Lorenz Curve
Definition:
The Lorenz curve is a way of showing the distribution of income (or wealth)
within an economy. It was developed by Max O. Lorenz in 1905 for representing wealth
distribution.
The Lorenz curve shows the cumulative share of income from different sections of the
population.
If there was perfect equality – if everyone had the same salary – the poorest 20% of the
population would gain 20% of the total income. The poorest 60% of the population
would get 60% of the income.
Diagram of Lorenz curve
In this Lorenz curve, the poorest 20% of households have 5% of the nation’s total income.

The poorest 90% of the population holds 55% of the total income. That means the richest 10% of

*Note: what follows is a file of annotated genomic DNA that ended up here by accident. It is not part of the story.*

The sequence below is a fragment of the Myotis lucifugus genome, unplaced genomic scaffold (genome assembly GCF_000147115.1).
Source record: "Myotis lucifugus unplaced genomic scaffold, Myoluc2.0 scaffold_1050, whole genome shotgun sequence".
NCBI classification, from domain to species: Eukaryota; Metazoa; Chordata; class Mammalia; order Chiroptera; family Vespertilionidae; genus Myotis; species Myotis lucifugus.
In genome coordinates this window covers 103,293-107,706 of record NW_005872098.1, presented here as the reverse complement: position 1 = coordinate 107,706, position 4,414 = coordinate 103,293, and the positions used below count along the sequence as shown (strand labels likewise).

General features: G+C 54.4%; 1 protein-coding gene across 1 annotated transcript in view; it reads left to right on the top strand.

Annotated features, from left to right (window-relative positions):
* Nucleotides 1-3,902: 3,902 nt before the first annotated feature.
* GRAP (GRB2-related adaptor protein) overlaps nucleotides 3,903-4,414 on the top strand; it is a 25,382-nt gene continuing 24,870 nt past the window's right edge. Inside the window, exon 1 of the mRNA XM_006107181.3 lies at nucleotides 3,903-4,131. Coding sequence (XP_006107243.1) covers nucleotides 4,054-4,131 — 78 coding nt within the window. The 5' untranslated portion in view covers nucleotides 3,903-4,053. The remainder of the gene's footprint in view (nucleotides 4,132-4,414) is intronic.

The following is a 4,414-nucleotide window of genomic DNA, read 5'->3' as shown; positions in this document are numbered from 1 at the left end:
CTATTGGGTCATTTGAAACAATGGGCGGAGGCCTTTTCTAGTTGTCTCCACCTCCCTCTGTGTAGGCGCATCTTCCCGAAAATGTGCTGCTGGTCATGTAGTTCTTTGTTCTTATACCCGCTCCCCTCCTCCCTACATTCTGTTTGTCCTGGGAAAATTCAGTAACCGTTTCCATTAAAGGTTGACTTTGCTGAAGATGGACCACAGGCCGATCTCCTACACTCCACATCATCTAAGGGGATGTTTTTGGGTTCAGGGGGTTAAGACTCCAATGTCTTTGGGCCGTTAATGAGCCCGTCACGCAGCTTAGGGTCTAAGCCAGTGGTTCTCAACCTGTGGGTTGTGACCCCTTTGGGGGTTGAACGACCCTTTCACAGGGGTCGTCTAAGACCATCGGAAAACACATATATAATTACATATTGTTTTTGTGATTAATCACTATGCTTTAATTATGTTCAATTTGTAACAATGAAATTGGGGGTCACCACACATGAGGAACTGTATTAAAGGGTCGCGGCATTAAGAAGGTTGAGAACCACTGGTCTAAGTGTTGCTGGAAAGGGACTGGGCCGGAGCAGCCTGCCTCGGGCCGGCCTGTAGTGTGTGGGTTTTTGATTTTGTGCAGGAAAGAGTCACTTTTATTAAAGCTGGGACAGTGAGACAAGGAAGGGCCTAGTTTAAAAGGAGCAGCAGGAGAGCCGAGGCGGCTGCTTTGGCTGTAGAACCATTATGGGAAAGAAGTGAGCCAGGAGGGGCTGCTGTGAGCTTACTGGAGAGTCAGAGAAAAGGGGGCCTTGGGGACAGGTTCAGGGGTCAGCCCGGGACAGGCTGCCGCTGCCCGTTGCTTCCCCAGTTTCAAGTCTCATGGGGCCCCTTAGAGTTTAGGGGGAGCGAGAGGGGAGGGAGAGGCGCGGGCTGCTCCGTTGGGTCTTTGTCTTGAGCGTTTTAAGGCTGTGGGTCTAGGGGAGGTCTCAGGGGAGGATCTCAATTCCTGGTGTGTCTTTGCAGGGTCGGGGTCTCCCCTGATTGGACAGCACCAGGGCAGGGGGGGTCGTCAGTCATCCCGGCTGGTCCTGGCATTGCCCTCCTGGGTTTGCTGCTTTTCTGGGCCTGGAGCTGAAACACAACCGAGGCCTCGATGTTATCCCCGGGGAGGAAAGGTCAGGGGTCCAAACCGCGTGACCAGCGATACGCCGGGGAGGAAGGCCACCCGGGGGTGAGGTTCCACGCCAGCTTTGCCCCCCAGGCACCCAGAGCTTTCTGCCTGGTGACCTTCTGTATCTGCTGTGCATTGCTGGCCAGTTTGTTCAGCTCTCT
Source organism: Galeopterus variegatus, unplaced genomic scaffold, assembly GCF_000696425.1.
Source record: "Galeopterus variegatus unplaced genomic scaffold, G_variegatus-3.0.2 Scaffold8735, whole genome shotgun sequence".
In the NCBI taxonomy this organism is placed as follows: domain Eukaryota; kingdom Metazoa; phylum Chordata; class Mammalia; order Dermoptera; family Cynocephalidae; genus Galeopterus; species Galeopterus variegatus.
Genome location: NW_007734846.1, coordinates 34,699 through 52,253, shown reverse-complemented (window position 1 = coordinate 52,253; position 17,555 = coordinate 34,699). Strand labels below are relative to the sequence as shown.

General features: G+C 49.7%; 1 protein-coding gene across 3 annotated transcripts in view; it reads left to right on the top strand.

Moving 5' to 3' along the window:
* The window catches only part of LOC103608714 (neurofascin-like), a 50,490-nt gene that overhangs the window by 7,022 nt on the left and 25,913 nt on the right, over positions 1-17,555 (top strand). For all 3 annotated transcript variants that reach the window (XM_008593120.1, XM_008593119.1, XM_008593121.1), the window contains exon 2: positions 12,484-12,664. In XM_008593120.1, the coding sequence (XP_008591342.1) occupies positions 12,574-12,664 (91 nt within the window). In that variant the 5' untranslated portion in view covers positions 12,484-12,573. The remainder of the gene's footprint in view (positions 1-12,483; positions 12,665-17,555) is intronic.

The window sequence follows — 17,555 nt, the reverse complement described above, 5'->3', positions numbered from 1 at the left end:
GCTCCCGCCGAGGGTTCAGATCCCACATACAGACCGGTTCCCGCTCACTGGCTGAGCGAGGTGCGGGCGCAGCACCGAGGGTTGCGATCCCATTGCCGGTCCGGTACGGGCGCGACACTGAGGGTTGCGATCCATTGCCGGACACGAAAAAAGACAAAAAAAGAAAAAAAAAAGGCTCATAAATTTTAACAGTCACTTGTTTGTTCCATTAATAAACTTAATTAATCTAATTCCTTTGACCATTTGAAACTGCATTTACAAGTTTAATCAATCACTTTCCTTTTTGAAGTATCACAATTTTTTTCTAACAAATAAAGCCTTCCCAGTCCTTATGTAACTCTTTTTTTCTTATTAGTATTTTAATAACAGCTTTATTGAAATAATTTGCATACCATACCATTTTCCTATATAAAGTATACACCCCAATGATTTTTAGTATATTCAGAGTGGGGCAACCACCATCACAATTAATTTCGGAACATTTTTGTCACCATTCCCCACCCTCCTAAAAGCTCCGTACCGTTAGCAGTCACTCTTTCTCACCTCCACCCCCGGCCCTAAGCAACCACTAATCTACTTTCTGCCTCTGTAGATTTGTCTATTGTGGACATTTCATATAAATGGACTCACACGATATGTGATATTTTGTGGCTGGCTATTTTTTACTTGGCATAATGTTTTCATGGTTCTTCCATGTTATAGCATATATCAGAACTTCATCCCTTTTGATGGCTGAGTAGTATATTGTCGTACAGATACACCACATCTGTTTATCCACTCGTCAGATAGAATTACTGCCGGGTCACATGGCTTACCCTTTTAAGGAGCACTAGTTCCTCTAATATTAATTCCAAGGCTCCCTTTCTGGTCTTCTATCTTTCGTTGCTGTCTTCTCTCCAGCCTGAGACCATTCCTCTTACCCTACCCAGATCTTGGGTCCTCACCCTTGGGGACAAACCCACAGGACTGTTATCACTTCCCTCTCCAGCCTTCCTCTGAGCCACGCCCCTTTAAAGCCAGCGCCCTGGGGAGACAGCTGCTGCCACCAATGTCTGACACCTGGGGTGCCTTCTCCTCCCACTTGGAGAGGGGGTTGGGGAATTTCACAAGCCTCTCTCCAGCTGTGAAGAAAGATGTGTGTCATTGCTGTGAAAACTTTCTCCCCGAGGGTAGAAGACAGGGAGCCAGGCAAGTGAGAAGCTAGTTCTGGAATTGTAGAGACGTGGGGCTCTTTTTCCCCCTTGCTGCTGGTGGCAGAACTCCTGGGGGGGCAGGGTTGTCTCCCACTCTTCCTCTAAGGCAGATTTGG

income earners gain 45% of total income.
Shift in the Lorenz Curve
In this example, there has been a reduction in inequality – the Lorenz curve has moved closer to
the line of equality.
The poorest 20% of the population now gain 9% of total income
The richest 10% of the population used to gain 45% of total income but now only get
25% of total income.

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- Winter '17
- Lorenz Curve